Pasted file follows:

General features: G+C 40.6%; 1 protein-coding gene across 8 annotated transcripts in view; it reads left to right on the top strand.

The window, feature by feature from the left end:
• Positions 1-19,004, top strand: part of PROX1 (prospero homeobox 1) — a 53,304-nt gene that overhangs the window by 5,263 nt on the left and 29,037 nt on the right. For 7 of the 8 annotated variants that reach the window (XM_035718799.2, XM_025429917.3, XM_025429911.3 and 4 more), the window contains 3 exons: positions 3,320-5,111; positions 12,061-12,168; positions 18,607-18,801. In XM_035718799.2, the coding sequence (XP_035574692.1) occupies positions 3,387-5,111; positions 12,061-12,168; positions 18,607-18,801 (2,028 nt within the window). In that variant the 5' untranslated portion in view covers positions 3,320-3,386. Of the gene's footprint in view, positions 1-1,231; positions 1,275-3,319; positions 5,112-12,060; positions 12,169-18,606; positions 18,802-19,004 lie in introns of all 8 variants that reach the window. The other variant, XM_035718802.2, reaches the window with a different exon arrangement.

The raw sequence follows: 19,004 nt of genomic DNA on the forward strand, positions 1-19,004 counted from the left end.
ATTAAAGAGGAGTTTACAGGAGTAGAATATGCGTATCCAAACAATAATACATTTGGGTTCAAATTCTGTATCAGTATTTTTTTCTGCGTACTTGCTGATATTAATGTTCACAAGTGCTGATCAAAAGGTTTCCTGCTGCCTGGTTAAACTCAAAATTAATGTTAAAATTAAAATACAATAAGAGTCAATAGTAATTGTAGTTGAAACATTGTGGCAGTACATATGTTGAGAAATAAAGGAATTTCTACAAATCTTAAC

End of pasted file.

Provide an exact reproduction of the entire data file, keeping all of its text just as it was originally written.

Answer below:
General features: G+C 40.6%; 1 protein-coding gene across 8 annotated transcripts in view; it reads left to right on the top strand.

The window, feature by feature from the left end:
• Positions 1-19,004, top strand: part of PROX1 (prospero homeobox 1) — a 53,304-nt gene that overhangs the window by 5,263 nt on the left and 29,037 nt on the right. For 7 of the 8 annotated variants that reach the window (XM_035718799.2, XM_025429917.3, XM_025429911.3 and 4 more), the window contains 3 exons: positions 3,320-5,111; positions 12,061-12,168; positions 18,607-18,801. In XM_035718799.2, the coding sequence (XP_035574692.1) occupies positions 3,387-5,111; positions 12,061-12,168; positions 18,607-18,801 (2,028 nt within the window). In that variant the 5' untranslated portion in view covers positions 3,320-3,386. Of the gene's footprint in view, positions 1-1,231; positions 1,275-3,319; positions 5,112-12,060; positions 12,169-18,606; positions 18,802-19,004 lie in introns of all 8 variants that reach the window. The other variant, XM_035718802.2, reaches the window with a different exon arrangement.

The raw sequence follows: 19,004 nt of genomic DNA on the forward strand, positions 1-19,004 counted from the left end.
ATTAAAGAGGAGTTTACAGGAGTAGAATATGCGTATCCAAACAATAATACATTTGGGTTCAAATTCTGTATCAGTATTTTTTTCTGCGTACTTGCTGATATTAATGTTCACAAGTGCTGATCAAAAGGTTTCCTGCTGCCTGGTTAAACTCAAAATTAATGTTAAAATTAAAATACAATAAGAGTCAATAGTAATTGTAGTTGAAACATTGTGGCAGTACATATGTTGAGAAATAAAGGAATTTCTACAAATCTTAAC